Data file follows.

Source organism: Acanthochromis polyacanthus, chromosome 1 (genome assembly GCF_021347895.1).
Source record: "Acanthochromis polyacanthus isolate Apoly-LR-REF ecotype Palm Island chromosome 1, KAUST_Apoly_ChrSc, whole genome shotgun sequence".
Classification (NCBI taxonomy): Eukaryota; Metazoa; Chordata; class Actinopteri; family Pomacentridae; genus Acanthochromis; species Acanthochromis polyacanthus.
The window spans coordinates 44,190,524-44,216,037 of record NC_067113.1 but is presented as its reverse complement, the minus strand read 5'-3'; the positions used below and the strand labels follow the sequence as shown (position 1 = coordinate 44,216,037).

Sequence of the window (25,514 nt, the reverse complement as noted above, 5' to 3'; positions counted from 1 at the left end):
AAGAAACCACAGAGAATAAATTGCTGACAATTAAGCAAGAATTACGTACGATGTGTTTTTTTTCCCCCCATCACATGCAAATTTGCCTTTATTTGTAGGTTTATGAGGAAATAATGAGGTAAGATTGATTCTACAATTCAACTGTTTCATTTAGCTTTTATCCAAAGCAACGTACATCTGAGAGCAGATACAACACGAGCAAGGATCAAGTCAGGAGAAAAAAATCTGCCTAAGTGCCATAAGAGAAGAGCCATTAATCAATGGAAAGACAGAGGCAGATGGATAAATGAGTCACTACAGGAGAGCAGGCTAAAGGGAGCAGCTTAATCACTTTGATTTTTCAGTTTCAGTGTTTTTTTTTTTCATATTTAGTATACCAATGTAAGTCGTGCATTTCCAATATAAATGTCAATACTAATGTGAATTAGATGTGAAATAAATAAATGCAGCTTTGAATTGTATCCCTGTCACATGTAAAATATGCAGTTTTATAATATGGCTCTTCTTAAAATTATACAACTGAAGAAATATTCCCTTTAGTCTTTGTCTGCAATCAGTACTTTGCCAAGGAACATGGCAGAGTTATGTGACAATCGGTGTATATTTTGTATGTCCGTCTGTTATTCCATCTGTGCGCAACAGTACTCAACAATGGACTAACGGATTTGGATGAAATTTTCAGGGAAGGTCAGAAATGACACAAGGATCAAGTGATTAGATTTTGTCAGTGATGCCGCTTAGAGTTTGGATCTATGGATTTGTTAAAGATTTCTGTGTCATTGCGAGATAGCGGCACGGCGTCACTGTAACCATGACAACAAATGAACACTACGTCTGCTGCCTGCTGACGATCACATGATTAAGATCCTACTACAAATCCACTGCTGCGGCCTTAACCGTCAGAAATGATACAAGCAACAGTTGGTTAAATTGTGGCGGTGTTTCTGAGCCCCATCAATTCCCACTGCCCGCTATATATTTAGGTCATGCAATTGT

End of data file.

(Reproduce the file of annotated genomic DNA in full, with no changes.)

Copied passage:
Source organism: Acanthochromis polyacanthus, chromosome 1 (genome assembly GCF_021347895.1).
Source record: "Acanthochromis polyacanthus isolate Apoly-LR-REF ecotype Palm Island chromosome 1, KAUST_Apoly_ChrSc, whole genome shotgun sequence".
Classification (NCBI taxonomy): Eukaryota; Metazoa; Chordata; class Actinopteri; family Pomacentridae; genus Acanthochromis; species Acanthochromis polyacanthus.
The window spans coordinates 44,190,524-44,216,037 of record NC_067113.1 but is presented as its reverse complement, the minus strand read 5'-3'; the positions used below and the strand labels follow the sequence as shown (position 1 = coordinate 44,216,037).

Sequence of the window (25,514 nt, the reverse complement as noted above, 5' to 3'; positions counted from 1 at the left end):
AAGAAACCACAGAGAATAAATTGCTGACAATTAAGCAAGAATTACGTACGATGTGTTTTTTTTCCCCCCATCACATGCAAATTTGCCTTTATTTGTAGGTTTATGAGGAAATAATGAGGTAAGATTGATTCTACAATTCAACTGTTTCATTTAGCTTTTATCCAAAGCAACGTACATCTGAGAGCAGATACAACACGAGCAAGGATCAAGTCAGGAGAAAAAAATCTGCCTAAGTGCCATAAGAGAAGAGCCATTAATCAATGGAAAGACAGAGGCAGATGGATAAATGAGTCACTACAGGAGAGCAGGCTAAAGGGAGCAGCTTAATCACTTTGATTTTTCAGTTTCAGTGTTTTTTTTTTTCATATTTAGTATACCAATGTAAGTCGTGCATTTCCAATATAAATGTCAATACTAATGTGAATTAGATGTGAAATAAATAAATGCAGCTTTGAATTGTATCCCTGTCACATGTAAAATATGCAGTTTTATAATATGGCTCTTCTTAAAATTATACAACTGAAGAAATATTCCCTTTAGTCTTTGTCTGCAATCAGTACTTTGCCAAGGAACATGGCAGAGTTATGTGACAATCGGTGTATATTTTGTATGTCCGTCTGTTATTCCATCTGTGCGCAACAGTACTCAACAATGGACTAACGGATTTGGATGAAATTTTCAGGGAAGGTCAGAAATGACACAAGGATCAAGTGATTAGATTTTGTCAGTGATGCCGCTTAGAGTTTGGATCTATGGATTTGTTAAAGATTTCTGTGTCATTGCGAGATAGCGGCACGGCGTCACTGTAACCATGACAACAAATGAACACTACGTCTGCTGCCTGCTGACGATCACATGATTAAGATCCTACTACAAATCCACTGCTGCGGCCTTAACCGTCAGAAATGATACAAGCAACAGTTGGTTAAATTGTGGCGGTGTTTCTGAGCCCCATCAATTCCCACTGCCCGCTATATATTTAGGTCATGCAATTGT